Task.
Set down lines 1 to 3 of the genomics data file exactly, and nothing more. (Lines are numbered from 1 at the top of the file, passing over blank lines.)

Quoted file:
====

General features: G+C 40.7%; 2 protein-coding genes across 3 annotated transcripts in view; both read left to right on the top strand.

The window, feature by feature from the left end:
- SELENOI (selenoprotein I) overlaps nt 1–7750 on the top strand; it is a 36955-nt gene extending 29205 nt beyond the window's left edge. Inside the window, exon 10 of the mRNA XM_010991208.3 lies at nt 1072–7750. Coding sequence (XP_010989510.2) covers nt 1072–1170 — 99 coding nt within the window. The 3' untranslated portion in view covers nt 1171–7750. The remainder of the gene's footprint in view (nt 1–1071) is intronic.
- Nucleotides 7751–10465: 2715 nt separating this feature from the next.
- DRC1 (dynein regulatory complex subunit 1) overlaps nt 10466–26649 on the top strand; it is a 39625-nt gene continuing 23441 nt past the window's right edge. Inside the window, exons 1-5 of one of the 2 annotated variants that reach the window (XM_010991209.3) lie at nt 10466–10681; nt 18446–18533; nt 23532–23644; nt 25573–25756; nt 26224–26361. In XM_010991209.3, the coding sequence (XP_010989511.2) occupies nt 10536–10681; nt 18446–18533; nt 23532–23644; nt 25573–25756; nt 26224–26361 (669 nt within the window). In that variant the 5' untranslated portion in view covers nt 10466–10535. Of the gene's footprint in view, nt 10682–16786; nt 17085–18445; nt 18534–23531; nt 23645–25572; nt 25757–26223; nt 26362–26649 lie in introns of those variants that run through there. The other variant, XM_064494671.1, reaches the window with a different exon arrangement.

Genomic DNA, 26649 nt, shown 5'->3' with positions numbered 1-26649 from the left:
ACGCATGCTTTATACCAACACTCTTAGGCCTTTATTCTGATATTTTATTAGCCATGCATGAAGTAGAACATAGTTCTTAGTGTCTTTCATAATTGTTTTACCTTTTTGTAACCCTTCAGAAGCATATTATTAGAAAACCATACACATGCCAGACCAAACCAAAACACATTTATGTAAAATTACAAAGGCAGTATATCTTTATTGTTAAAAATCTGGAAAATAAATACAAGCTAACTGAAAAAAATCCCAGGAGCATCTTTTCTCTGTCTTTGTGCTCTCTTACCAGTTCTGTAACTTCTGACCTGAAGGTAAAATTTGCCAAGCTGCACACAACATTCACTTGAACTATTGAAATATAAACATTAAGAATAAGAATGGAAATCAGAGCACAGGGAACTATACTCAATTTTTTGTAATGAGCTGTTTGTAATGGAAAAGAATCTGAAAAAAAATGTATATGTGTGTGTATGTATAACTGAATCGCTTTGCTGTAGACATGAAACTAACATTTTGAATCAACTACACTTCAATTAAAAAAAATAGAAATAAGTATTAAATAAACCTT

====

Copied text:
General features: G+C 40.7%; 2 protein-coding genes across 3 annotated transcripts in view; both read left to right on the top strand.

The window, feature by feature from the left end:
- SELENOI (selenoprotein I) overlaps nt 1–7750 on the top strand; it is a 36955-nt gene extending 29205 nt beyond the window's left edge. Inside the window, exon 10 of the mRNA XM_010991208.3 lies at nt 1072–7750. Coding sequence (XP_010989510.2) covers nt 1072–1170 — 99 coding nt within the window. The 3' untranslated portion in view covers nt 1171–7750. The remainder of the gene's footprint in view (nt 1–1071) is intronic.